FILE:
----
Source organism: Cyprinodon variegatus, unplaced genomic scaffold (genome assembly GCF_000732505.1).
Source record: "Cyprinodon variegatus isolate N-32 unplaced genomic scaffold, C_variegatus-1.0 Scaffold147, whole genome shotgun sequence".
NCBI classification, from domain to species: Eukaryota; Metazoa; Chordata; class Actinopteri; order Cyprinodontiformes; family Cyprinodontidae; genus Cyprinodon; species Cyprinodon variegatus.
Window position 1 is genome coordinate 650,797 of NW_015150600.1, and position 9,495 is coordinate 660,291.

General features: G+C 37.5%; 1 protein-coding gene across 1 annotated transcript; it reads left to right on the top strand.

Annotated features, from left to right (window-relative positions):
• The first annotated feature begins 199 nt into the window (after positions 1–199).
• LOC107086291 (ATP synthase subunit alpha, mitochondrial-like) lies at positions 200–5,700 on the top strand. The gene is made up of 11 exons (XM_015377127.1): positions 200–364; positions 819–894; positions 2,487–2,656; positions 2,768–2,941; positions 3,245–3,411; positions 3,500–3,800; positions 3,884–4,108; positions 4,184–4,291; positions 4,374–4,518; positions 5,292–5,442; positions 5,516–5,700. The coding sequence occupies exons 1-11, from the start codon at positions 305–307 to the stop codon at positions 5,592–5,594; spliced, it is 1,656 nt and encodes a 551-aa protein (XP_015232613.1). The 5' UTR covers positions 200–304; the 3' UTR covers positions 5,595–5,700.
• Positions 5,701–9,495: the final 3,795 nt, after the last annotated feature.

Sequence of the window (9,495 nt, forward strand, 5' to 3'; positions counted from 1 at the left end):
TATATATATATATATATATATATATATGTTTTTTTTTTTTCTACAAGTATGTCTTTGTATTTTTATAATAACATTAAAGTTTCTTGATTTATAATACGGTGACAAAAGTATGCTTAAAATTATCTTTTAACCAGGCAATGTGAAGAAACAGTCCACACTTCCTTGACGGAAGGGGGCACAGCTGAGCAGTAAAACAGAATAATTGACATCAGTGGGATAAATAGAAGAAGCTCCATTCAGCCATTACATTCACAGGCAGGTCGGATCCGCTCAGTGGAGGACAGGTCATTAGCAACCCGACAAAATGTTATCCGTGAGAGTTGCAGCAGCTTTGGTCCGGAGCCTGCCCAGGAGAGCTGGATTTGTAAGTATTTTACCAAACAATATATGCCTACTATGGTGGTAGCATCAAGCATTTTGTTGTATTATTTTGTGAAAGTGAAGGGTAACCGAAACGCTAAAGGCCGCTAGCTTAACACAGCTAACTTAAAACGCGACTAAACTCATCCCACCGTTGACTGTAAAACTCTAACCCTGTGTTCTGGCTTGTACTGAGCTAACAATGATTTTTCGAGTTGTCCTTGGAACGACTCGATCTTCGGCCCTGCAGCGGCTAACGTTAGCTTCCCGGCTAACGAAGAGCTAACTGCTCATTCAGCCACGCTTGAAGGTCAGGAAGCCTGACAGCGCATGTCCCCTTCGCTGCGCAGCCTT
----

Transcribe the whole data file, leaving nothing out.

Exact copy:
Source organism: Cyprinodon variegatus, unplaced genomic scaffold (genome assembly GCF_000732505.1).
Source record: "Cyprinodon variegatus isolate N-32 unplaced genomic scaffold, C_variegatus-1.0 Scaffold147, whole genome shotgun sequence".
NCBI classification, from domain to species: Eukaryota; Metazoa; Chordata; class Actinopteri; order Cyprinodontiformes; family Cyprinodontidae; genus Cyprinodon; species Cyprinodon variegatus.
Window position 1 is genome coordinate 650,797 of NW_015150600.1, and position 9,495 is coordinate 660,291.

General features: G+C 37.5%; 1 protein-coding gene across 1 annotated transcript; it reads left to right on the top strand.

Annotated features, from left to right (window-relative positions):
• The first annotated feature begins 199 nt into the window (after positions 1–199).
• LOC107086291 (ATP synthase subunit alpha, mitochondrial-like) lies at positions 200–5,700 on the top strand. The gene is made up of 11 exons (XM_015377127.1): positions 200–364; positions 819–894; positions 2,487–2,656; positions 2,768–2,941; positions 3,245–3,411; positions 3,500–3,800; positions 3,884–4,108; positions 4,184–4,291; positions 4,374–4,518; positions 5,292–5,442; positions 5,516–5,700. The coding sequence occupies exons 1-11, from the start codon at positions 305–307 to the stop codon at positions 5,592–5,594; spliced, it is 1,656 nt and encodes a 551-aa protein (XP_015232613.1). The 5' UTR covers positions 200–304; the 3' UTR covers positions 5,595–5,700.
• Positions 5,701–9,495: the final 3,795 nt, after the last annotated feature.

Sequence of the window (9,495 nt, forward strand, 5' to 3'; positions counted from 1 at the left end):
TATATATATATATATATATATATATATGTTTTTTTTTTTTCTACAAGTATGTCTTTGTATTTTTATAATAACATTAAAGTTTCTTGATTTATAATACGGTGACAAAAGTATGCTTAAAATTATCTTTTAACCAGGCAATGTGAAGAAACAGTCCACACTTCCTTGACGGAAGGGGGCACAGCTGAGCAGTAAAACAGAATAATTGACATCAGTGGGATAAATAGAAGAAGCTCCATTCAGCCATTACATTCACAGGCAGGTCGGATCCGCTCAGTGGAGGACAGGTCATTAGCAACCCGACAAAATGTTATCCGTGAGAGTTGCAGCAGCTTTGGTCCGGAGCCTGCCCAGGAGAGCTGGATTTGTAAGTATTTTACCAAACAATATATGCCTACTATGGTGGTAGCATCAAGCATTTTGTTGTATTATTTTGTGAAAGTGAAGGGTAACCGAAACGCTAAAGGCCGCTAGCTTAACACAGCTAACTTAAAACGCGACTAAACTCATCCCACCGTTGACTGTAAAACTCTAACCCTGTGTTCTGGCTTGTACTGAGCTAACAATGATTTTTCGAGTTGTCCTTGGAACGACTCGATCTTCGGCCCTGCAGCGGCTAACGTTAGCTTCCCGGCTAACGAAGAGCTAACTGCTCATTCAGCCACGCTTGAAGGTCAGGAAGCCTGACAGCGCATGTCCCCTTCGCTGCGCAGCCTT